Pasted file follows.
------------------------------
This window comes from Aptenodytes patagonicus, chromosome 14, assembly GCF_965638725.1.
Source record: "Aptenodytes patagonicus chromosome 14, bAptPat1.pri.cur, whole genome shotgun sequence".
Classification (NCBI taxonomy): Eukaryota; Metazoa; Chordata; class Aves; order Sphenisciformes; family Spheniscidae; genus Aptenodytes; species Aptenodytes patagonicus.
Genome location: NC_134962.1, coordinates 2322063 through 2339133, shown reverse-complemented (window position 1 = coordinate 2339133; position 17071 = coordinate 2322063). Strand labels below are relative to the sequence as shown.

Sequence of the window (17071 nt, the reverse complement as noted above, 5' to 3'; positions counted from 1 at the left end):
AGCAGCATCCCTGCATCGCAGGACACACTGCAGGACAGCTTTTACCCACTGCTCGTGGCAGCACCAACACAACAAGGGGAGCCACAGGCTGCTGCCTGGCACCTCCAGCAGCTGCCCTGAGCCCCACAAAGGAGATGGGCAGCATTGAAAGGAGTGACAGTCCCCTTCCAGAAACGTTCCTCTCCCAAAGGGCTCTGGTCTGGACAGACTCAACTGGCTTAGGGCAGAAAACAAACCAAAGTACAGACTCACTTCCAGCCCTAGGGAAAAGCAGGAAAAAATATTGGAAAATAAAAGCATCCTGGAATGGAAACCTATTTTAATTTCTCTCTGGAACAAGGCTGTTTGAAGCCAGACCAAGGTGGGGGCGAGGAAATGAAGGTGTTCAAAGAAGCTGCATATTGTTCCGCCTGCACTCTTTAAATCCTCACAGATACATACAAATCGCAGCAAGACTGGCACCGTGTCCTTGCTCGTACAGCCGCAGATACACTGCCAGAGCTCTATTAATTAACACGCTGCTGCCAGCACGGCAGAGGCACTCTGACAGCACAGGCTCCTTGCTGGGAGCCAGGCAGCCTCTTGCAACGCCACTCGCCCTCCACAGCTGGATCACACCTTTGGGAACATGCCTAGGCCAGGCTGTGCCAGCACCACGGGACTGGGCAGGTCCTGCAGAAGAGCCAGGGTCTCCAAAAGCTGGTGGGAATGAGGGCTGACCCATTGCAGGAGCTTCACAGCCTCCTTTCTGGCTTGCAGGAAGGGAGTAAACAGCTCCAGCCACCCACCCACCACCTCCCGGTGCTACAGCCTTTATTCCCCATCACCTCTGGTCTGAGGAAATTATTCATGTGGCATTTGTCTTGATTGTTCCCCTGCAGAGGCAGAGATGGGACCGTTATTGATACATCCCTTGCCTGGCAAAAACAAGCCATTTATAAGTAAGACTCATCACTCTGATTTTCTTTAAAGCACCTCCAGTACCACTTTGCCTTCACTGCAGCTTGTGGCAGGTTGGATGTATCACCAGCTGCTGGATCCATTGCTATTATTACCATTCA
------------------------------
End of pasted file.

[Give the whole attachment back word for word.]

This window comes from Aptenodytes patagonicus, chromosome 14, assembly GCF_965638725.1.
Source record: "Aptenodytes patagonicus chromosome 14, bAptPat1.pri.cur, whole genome shotgun sequence".
Classification (NCBI taxonomy): Eukaryota; Metazoa; Chordata; class Aves; order Sphenisciformes; family Spheniscidae; genus Aptenodytes; species Aptenodytes patagonicus.
Genome location: NC_134962.1, coordinates 2322063 through 2339133, shown reverse-complemented (window position 1 = coordinate 2339133; position 17071 = coordinate 2322063). Strand labels below are relative to the sequence as shown.

Sequence of the window (17071 nt, the reverse complement as noted above, 5' to 3'; positions counted from 1 at the left end):
AGCAGCATCCCTGCATCGCAGGACACACTGCAGGACAGCTTTTACCCACTGCTCGTGGCAGCACCAACACAACAAGGGGAGCCACAGGCTGCTGCCTGGCACCTCCAGCAGCTGCCCTGAGCCCCACAAAGGAGATGGGCAGCATTGAAAGGAGTGACAGTCCCCTTCCAGAAACGTTCCTCTCCCAAAGGGCTCTGGTCTGGACAGACTCAACTGGCTTAGGGCAGAAAACAAACCAAAGTACAGACTCACTTCCAGCCCTAGGGAAAAGCAGGAAAAAATATTGGAAAATAAAAGCATCCTGGAATGGAAACCTATTTTAATTTCTCTCTGGAACAAGGCTGTTTGAAGCCAGACCAAGGTGGGGGCGAGGAAATGAAGGTGTTCAAAGAAGCTGCATATTGTTCCGCCTGCACTCTTTAAATCCTCACAGATACATACAAATCGCAGCAAGACTGGCACCGTGTCCTTGCTCGTACAGCCGCAGATACACTGCCAGAGCTCTATTAATTAACACGCTGCTGCCAGCACGGCAGAGGCACTCTGACAGCACAGGCTCCTTGCTGGGAGCCAGGCAGCCTCTTGCAACGCCACTCGCCCTCCACAGCTGGATCACACCTTTGGGAACATGCCTAGGCCAGGCTGTGCCAGCACCACGGGACTGGGCAGGTCCTGCAGAAGAGCCAGGGTCTCCAAAAGCTGGTGGGAATGAGGGCTGACCCATTGCAGGAGCTTCACAGCCTCCTTTCTGGCTTGCAGGAAGGGAGTAAACAGCTCCAGCCACCCACCCACCACCTCCCGGTGCTACAGCCTTTATTCCCCATCACCTCTGGTCTGAGGAAATTATTCATGTGGCATTTGTCTTGATTGTTCCCCTGCAGAGGCAGAGATGGGACCGTTATTGATACATCCCTTGCCTGGCAAAAACAAGCCATTTATAAGTAAGACTCATCACTCTGATTTTCTTTAAAGCACCTCCAGTACCACTTTGCCTTCACTGCAGCTTGTGGCAGGTTGGATGTATCACCAGCTGCTGGATCCATTGCTATTATTACCATTCA